• I long and work for a South Africa that is more open and more just; Where people count and where they have equal access to the good things of life; With equal opportunity to live, work and learn.
    • What has happened to us? It seems as if we have perverted our freedom, our rights into license, into being irresponsible. Perhaps we did not realise just how apartheid has damaged us so that we seem to have lost our sense of right and wrong.
    • We refuse to be treated as the doormat for the government to wipe its jackboots on.
    • Fundamental rights belong to the human being just because you are a human being.
    • I will never tell anyone to pick up a gun. But I will pray for the man who picks up a gun, pray that he will be less cruel than he might otherwise have been....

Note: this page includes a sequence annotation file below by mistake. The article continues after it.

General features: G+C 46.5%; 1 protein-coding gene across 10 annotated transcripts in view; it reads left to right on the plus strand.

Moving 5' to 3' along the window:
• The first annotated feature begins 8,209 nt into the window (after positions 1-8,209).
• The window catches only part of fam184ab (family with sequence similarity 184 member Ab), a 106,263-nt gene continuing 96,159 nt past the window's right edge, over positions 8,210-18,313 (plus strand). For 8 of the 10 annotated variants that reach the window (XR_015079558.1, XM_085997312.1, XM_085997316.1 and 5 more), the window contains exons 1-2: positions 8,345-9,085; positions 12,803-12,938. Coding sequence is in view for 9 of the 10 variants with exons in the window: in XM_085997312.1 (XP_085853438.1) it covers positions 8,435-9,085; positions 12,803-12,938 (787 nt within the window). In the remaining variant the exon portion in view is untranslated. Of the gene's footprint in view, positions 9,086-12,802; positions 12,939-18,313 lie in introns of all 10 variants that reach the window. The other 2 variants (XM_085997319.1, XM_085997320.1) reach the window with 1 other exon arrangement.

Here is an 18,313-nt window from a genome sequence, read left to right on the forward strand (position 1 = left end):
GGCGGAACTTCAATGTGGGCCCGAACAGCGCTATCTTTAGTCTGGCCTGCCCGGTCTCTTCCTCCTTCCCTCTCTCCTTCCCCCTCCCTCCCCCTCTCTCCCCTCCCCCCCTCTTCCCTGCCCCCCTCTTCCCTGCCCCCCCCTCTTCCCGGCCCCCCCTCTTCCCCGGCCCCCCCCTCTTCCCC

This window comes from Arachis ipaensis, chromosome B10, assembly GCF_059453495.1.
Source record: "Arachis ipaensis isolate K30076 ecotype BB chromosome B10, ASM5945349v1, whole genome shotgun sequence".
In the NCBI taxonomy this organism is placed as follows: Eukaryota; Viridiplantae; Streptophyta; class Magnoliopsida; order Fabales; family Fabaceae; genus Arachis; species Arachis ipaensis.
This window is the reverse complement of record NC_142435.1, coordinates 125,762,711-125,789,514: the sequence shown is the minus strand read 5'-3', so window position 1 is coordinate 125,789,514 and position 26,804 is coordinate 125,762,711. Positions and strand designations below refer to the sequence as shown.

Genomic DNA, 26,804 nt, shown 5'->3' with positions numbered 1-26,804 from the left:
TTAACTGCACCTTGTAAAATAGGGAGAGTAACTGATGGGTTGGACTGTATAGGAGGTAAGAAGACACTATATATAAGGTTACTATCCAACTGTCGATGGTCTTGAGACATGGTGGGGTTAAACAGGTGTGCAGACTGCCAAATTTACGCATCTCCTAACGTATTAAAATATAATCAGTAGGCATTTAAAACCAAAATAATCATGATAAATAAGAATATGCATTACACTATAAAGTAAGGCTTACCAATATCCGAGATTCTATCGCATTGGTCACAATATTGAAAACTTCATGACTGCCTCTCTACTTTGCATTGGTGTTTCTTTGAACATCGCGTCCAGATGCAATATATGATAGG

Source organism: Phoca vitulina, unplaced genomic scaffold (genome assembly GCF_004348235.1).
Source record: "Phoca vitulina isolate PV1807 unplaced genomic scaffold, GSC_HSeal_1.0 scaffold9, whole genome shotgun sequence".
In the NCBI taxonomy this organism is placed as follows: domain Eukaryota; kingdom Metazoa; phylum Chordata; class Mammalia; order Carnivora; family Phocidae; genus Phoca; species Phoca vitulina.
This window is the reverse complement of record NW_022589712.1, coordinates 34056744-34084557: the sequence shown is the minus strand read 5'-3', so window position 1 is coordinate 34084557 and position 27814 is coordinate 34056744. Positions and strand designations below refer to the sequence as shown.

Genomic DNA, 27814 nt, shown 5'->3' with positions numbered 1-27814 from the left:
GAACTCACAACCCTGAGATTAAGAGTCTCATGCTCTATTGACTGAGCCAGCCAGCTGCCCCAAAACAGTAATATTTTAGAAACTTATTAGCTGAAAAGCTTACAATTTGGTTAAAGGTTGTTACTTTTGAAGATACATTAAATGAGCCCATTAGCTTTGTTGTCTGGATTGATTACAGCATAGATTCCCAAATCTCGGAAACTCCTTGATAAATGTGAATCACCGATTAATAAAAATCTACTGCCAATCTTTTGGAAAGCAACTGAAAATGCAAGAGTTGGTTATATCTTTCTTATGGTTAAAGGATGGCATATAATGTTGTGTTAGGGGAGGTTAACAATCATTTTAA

• The reprisal against the suicide bomber does not bring peace. There is a suicide bomber, a reprisal and then a counter-reprisal. And it just goes on and on.
    • Reconciliation is a long process. We don't have the kind of race clashes that we thought would happen. What we have is xenophobia, and it's very distressing. But maybe you ought to be lenient with us. We've been free for just 12 years.
    • Ubuntu is very difficult to render into a Western language... It is to say, 'My humanity is caught up, is inextricably bound up, in what is yours'.